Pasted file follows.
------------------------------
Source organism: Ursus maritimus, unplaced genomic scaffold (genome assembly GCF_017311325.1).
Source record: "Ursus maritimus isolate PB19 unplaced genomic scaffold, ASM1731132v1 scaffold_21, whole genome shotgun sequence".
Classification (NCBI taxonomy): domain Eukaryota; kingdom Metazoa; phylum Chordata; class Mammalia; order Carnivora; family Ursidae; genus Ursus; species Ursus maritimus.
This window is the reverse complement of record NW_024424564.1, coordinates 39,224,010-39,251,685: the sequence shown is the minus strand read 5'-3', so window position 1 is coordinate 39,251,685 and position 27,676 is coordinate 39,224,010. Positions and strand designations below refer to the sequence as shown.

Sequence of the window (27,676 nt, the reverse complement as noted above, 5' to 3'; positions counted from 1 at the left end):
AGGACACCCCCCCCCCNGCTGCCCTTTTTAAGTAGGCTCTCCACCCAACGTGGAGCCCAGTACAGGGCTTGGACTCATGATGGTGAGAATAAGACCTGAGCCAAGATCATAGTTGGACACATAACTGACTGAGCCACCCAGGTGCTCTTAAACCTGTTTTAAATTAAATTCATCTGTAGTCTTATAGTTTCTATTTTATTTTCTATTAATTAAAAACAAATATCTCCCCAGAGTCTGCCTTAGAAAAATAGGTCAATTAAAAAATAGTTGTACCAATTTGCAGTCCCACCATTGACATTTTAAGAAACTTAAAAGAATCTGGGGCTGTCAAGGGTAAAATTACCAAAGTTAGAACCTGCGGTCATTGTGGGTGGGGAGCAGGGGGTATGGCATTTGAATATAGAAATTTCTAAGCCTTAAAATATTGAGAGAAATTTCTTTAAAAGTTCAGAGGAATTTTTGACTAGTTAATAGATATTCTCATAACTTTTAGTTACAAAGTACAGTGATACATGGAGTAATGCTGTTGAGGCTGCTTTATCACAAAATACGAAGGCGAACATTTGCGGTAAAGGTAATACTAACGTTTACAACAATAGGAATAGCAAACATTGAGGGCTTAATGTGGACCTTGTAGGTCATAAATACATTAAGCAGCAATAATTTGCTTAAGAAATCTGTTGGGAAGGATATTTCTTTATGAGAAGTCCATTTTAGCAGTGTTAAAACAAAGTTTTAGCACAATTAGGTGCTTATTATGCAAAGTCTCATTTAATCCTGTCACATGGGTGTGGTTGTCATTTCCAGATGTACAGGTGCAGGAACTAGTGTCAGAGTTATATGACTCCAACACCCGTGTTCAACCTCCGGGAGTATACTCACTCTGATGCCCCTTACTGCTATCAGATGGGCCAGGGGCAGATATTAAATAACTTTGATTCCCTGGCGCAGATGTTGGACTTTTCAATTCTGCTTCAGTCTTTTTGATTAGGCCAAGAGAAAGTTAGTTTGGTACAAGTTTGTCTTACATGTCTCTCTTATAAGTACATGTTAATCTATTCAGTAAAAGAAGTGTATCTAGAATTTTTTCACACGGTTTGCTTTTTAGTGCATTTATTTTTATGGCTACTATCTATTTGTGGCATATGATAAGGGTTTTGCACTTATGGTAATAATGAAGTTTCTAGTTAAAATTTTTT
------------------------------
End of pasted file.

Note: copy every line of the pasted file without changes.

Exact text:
Source organism: Ursus maritimus, unplaced genomic scaffold (genome assembly GCF_017311325.1).
Source record: "Ursus maritimus isolate PB19 unplaced genomic scaffold, ASM1731132v1 scaffold_21, whole genome shotgun sequence".
Classification (NCBI taxonomy): domain Eukaryota; kingdom Metazoa; phylum Chordata; class Mammalia; order Carnivora; family Ursidae; genus Ursus; species Ursus maritimus.
This window is the reverse complement of record NW_024424564.1, coordinates 39,224,010-39,251,685: the sequence shown is the minus strand read 5'-3', so window position 1 is coordinate 39,251,685 and position 27,676 is coordinate 39,224,010. Positions and strand designations below refer to the sequence as shown.

Sequence of the window (27,676 nt, the reverse complement as noted above, 5' to 3'; positions counted from 1 at the left end):
AGGACACCCCCCCCCCNGCTGCCCTTTTTAAGTAGGCTCTCCACCCAACGTGGAGCCCAGTACAGGGCTTGGACTCATGATGGTGAGAATAAGACCTGAGCCAAGATCATAGTTGGACACATAACTGACTGAGCCACCCAGGTGCTCTTAAACCTGTTTTAAATTAAATTCATCTGTAGTCTTATAGTTTCTATTTTATTTTCTATTAATTAAAAACAAATATCTCCCCAGAGTCTGCCTTAGAAAAATAGGTCAATTAAAAAATAGTTGTACCAATTTGCAGTCCCACCATTGACATTTTAAGAAACTTAAAAGAATCTGGGGCTGTCAAGGGTAAAATTACCAAAGTTAGAACCTGCGGTCATTGTGGGTGGGGAGCAGGGGGTATGGCATTTGAATATAGAAATTTCTAAGCCTTAAAATATTGAGAGAAATTTCTTTAAAAGTTCAGAGGAATTTTTGACTAGTTAATAGATATTCTCATAACTTTTAGTTACAAAGTACAGTGATACATGGAGTAATGCTGTTGAGGCTGCTTTATCACAAAATACGAAGGCGAACATTTGCGGTAAAGGTAATACTAACGTTTACAACAATAGGAATAGCAAACATTGAGGGCTTAATGTGGACCTTGTAGGTCATAAATACATTAAGCAGCAATAATTTGCTTAAGAAATCTGTTGGGAAGGATATTTCTTTATGAGAAGTCCATTTTAGCAGTGTTAAAACAAAGTTTTAGCACAATTAGGTGCTTATTATGCAAAGTCTCATTTAATCCTGTCACATGGGTGTGGTTGTCATTTCCAGATGTACAGGTGCAGGAACTAGTGTCAGAGTTATATGACTCCAACACCCGTGTTCAACCTCCGGGAGTATACTCACTCTGATGCCCCTTACTGCTATCAGATGGGCCAGGGGCAGATATTAAATAACTTTGATTCCCTGGCGCAGATGTTGGACTTTTCAATTCTGCTTCAGTCTTTTTGATTAGGCCAAGAGAAAGTTAGTTTGGTACAAGTTTGTCTTACATGTCTCTCTTATAAGTACATGTTAATCTATTCAGTAAAAGAAGTGTATCTAGAATTTTTTCACACGGTTTGCTTTTTAGTGCATTTATTTTTATGGCTACTATCTATTTGTGGCATATGATAAGGGTTTTGCACTTATGGTAATAATGAAGTTTCTAGTTAAAATTTTTT